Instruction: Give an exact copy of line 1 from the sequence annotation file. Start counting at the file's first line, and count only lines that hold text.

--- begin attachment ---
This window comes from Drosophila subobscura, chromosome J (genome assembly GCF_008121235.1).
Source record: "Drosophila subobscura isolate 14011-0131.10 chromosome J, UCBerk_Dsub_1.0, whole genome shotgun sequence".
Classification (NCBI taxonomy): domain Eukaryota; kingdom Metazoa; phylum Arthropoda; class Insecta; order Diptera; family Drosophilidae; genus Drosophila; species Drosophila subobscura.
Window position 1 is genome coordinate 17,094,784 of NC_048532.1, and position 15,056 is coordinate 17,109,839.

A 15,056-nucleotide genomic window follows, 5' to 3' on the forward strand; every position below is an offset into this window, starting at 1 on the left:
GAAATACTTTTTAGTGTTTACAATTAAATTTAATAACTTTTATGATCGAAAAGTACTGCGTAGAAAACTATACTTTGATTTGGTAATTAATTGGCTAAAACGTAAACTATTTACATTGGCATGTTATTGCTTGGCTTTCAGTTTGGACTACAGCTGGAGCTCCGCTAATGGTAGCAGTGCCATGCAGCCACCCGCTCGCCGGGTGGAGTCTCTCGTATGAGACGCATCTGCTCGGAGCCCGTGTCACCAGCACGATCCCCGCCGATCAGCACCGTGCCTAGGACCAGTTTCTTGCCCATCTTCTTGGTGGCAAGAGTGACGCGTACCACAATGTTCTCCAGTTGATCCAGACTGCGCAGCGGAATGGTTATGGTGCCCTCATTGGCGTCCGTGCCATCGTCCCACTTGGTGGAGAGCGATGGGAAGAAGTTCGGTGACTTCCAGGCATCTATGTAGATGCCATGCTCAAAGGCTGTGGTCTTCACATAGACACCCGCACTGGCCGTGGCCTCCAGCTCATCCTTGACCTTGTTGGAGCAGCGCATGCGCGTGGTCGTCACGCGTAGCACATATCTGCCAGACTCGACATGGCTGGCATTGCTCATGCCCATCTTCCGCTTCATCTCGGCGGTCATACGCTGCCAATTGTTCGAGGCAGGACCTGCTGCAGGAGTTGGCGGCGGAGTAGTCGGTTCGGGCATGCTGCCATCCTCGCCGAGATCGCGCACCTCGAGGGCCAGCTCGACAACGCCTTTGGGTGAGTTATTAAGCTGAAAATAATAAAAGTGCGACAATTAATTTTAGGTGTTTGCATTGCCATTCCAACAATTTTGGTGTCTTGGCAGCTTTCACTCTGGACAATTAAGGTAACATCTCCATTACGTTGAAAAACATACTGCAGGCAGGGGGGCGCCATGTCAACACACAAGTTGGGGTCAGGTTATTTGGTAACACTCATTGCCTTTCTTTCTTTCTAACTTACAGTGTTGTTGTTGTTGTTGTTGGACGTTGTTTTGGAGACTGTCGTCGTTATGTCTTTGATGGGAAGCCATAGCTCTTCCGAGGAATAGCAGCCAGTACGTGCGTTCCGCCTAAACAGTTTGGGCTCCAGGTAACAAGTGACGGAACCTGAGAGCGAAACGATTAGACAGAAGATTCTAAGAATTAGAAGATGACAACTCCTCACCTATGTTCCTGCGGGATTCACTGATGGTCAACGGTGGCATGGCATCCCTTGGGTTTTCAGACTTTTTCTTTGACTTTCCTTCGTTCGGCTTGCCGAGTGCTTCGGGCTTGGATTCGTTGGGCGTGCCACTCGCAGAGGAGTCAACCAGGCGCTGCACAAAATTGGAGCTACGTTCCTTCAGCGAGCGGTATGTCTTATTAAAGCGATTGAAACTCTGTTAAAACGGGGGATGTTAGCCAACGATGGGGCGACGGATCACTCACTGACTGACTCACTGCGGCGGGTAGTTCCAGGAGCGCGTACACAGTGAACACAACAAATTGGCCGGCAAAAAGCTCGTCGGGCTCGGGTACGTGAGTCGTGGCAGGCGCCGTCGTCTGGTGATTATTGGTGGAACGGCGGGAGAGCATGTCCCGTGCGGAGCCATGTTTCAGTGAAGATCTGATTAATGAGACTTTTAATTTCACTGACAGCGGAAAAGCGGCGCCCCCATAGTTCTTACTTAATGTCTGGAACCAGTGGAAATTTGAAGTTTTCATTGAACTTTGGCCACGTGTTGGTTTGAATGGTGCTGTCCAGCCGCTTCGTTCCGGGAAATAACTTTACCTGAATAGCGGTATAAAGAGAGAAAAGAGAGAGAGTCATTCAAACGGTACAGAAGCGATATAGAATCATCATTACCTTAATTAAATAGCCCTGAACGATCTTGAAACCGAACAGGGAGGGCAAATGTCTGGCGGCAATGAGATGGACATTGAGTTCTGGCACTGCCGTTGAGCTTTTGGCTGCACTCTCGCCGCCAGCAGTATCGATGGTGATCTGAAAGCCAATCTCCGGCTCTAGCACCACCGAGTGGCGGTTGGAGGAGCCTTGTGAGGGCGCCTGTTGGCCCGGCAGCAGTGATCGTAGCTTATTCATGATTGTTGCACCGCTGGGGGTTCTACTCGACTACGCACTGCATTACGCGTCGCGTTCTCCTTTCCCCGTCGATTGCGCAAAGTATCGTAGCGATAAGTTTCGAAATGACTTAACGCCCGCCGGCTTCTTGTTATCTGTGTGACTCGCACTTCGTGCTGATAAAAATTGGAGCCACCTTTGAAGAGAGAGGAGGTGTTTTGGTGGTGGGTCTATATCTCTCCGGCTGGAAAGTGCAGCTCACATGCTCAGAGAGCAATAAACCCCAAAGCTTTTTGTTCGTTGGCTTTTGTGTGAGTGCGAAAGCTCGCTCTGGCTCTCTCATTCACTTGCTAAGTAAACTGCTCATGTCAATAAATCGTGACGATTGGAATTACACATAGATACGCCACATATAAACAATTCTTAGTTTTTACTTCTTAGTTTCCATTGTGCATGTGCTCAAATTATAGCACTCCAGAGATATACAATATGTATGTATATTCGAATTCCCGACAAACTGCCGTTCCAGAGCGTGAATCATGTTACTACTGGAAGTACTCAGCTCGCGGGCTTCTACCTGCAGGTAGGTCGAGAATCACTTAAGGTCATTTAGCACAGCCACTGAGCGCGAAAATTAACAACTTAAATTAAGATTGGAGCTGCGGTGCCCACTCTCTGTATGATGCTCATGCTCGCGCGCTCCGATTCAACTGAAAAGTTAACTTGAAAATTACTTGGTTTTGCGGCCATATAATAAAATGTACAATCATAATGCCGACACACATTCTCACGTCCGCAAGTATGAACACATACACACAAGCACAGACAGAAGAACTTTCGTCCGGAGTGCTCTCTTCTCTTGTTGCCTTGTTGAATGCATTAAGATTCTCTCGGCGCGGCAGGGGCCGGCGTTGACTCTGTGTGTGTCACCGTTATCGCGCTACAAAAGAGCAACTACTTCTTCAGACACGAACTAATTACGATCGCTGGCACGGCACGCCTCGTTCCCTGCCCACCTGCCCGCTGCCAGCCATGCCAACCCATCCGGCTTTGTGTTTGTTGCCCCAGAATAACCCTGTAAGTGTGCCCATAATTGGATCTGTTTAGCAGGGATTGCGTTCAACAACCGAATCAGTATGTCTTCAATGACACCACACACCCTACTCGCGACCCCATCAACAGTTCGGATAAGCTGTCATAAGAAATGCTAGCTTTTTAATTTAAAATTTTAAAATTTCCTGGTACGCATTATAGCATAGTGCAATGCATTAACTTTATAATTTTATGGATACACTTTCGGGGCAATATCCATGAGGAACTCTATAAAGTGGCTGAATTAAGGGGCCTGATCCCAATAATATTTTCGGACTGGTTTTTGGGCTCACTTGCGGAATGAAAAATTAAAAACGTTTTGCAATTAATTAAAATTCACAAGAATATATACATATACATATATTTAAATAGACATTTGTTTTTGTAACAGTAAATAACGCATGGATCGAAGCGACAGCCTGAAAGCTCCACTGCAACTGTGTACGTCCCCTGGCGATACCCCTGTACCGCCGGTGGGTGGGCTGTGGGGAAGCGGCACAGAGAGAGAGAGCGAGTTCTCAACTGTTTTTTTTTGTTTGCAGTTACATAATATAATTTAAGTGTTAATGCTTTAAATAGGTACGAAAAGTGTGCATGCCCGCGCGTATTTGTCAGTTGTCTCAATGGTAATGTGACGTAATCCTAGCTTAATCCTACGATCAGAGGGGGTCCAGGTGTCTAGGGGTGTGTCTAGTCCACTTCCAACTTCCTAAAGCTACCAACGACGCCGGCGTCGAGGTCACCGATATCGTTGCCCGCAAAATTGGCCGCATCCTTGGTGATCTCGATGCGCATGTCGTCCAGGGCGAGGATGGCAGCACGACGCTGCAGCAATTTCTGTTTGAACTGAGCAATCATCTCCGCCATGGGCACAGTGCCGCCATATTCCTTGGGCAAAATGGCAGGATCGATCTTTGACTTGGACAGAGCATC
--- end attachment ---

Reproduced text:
This window comes from Drosophila subobscura, chromosome J (genome assembly GCF_008121235.1).